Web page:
I first wrote about Made to Stick: Why ideas survive and others die in March, 2011. I later included the book on a list of paradigm-changing books in 2015.
The notes below are from my 2011 journal. I have been reviewing my journals for blog post ideas, and I thought this would be a good follow-up to the initial book review.
Chapter 1 - Simple
- Have one core message stated at the outset.
- Avoid decision paralysis - don't focus on all options.
- The message should be compact - like proverbs.
- Using existing knowledge, add new information with comparison (new movie ideas are compared to other movies).
- Use metaphors.
Chapter 2 - Unexpected
- Get people's attention (surprise) and keep it (interest).
- Expose the part of your message that is "uncommon sense" (surprise, unexpected, twist).
- Create mystery to sustain attention (for example, wherever there are questions without obvious answers, unexpected journeys).
- Curiosity is created whenever there is a knowledge gap.
- Ideas should be provocative but not paralyzing.
Chapter 3 - Concrete
- Life is not abstract.
- Concrete language helps people, especially novices, understand new concepts.
- Teachers take an existing schema and overlay a new layer of abstraction.
- Concrete is memorable.
- The more concrete the illustration, the better (more memorable). If an idea can connect with multiple areas of mental processing, the more "sticky" it will be.
- Simulation is preferred to illustration.
- Use props because they encourage brainstorming and comprehension.
- Use specific examples rather than abstract statements.
- "What the world needs is more fables."
Chapter 4 - Credible
- Anti-authority - tell stories using real people, situations, and examples.
- Remember the power of details - specific details make a claim real and more believable.
- Translate statistics into meaningful, understandable units (1 out of 3 people in the U.S. vs 100,000,000 people in the U.S.).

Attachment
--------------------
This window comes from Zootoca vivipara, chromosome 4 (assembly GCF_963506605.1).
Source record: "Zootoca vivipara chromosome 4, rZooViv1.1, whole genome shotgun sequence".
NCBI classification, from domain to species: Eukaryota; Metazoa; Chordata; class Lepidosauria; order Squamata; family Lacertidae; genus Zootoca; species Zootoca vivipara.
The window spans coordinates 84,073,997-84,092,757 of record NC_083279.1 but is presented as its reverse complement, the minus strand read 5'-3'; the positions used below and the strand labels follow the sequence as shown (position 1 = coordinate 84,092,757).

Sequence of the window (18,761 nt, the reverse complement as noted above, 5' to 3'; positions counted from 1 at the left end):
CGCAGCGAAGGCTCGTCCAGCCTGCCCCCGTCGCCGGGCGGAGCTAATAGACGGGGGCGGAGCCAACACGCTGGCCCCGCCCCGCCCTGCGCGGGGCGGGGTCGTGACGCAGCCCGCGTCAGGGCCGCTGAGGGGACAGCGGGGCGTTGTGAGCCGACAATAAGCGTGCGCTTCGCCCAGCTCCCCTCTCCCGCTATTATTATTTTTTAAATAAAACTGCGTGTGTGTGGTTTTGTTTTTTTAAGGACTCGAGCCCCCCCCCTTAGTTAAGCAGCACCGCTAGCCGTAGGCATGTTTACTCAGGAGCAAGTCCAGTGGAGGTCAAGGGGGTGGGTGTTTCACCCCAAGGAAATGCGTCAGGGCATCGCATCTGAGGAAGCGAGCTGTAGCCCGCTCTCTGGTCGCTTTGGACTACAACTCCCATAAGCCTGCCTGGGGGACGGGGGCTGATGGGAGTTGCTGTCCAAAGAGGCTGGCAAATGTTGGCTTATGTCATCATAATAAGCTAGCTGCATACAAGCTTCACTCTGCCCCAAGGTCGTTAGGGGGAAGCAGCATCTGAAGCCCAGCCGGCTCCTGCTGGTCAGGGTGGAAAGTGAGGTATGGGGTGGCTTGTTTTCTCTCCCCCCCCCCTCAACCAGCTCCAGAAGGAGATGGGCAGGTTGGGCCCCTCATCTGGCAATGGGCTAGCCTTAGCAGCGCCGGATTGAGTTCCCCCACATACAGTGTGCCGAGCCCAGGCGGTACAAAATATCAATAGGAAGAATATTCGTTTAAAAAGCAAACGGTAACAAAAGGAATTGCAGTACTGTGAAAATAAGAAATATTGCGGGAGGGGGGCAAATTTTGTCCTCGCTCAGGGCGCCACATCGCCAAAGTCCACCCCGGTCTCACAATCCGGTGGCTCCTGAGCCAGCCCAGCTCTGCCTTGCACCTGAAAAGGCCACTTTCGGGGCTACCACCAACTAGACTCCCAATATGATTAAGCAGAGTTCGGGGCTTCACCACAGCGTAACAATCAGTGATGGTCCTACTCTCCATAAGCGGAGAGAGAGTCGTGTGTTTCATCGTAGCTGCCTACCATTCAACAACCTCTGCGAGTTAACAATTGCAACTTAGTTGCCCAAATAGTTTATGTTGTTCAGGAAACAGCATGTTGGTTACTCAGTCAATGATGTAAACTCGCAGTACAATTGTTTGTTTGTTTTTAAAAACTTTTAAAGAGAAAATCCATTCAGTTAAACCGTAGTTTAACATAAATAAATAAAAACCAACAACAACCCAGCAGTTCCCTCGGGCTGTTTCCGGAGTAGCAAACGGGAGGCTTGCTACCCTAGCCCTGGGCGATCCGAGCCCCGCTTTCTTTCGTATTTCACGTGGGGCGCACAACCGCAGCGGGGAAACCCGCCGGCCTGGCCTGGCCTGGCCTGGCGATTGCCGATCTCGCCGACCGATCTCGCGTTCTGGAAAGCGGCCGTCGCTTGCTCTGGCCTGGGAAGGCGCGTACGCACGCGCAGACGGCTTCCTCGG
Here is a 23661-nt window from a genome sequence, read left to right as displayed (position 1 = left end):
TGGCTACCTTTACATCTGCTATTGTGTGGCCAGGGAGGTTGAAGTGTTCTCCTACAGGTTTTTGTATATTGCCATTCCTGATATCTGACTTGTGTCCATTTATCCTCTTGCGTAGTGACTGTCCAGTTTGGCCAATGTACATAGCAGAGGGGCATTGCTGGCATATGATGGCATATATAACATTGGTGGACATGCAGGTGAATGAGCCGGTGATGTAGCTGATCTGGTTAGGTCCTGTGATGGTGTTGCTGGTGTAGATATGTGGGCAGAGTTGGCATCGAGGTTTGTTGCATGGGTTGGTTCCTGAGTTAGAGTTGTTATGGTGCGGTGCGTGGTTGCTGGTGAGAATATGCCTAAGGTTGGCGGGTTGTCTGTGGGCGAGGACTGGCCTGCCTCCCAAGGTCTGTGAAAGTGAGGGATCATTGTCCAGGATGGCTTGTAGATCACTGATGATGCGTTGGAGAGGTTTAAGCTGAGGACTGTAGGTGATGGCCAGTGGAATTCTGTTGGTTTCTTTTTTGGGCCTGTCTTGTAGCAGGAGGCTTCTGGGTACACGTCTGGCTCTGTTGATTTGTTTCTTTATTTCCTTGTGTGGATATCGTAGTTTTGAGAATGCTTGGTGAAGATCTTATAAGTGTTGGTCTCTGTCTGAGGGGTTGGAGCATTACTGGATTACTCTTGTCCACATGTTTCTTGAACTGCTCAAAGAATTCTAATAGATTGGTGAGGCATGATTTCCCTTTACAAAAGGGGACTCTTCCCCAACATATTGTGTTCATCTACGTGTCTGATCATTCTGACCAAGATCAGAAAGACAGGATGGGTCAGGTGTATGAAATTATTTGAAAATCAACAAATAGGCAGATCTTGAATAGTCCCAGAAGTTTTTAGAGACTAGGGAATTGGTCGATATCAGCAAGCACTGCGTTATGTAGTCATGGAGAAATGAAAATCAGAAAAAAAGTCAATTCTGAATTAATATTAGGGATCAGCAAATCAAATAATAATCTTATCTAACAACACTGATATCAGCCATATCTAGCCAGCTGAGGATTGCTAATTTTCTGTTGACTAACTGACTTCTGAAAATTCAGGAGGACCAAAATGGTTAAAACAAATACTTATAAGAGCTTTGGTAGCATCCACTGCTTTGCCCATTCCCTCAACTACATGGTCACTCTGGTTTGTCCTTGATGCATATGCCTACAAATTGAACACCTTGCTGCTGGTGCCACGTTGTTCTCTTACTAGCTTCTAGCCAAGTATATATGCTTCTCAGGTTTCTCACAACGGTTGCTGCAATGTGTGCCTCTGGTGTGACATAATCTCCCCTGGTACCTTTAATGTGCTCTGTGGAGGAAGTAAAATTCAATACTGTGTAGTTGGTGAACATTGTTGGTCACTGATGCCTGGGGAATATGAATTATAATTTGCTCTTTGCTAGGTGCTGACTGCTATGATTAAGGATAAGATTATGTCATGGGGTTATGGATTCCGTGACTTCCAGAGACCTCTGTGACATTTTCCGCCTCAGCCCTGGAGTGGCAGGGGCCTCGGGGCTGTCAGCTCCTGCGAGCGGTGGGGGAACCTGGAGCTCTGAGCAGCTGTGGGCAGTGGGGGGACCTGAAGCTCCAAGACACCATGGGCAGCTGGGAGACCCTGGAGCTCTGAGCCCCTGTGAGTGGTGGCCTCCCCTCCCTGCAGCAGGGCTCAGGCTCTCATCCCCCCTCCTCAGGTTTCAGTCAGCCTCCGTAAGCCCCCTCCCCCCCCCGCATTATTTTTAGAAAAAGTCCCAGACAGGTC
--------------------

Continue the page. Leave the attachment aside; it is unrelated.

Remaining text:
Chapter 5 - Emotional
- Focus on the individual - not the population.
- When presented with charitable needs in Africa, people who read statistics gave less than those who read about a specific child.
- Feeling and calculating are processed differently with different behaviors.
- Semantic stretch occurs when an idea is overused (the word "unique" is no longer special).
- Get self-interest into every headline or presentation. Spell out the benefit of the benefit.
- WIIFY = What's in it for you?
- If people can imagine themselves doing something, they are more likely to actually do it.
Chapter 6 - Stories
- Stories provide simulation (knowledge about how to act) and inspiration (motivation to act).
- Stories let the audience mentally test how they would react - the audience is not passive.
- Simulating past events is more helpful than predicting outcomes.
- Mental practice done when visualizing a task from start to finish improves performance significantly.
- Mental practice produced two-thirds of the benefits of actual physical practice.
- Stores put knowledge into a framework that is life-life.
- "We must fight against the temptation to skip directly to the 'tips' and leave out the story."
- Always be looking for stories to illustrate your content.
- In a study, 63% of participants remembers stories, but only 5% statistics.
If you found this summary to be informative, I encourage you to buy the book and create your own notes.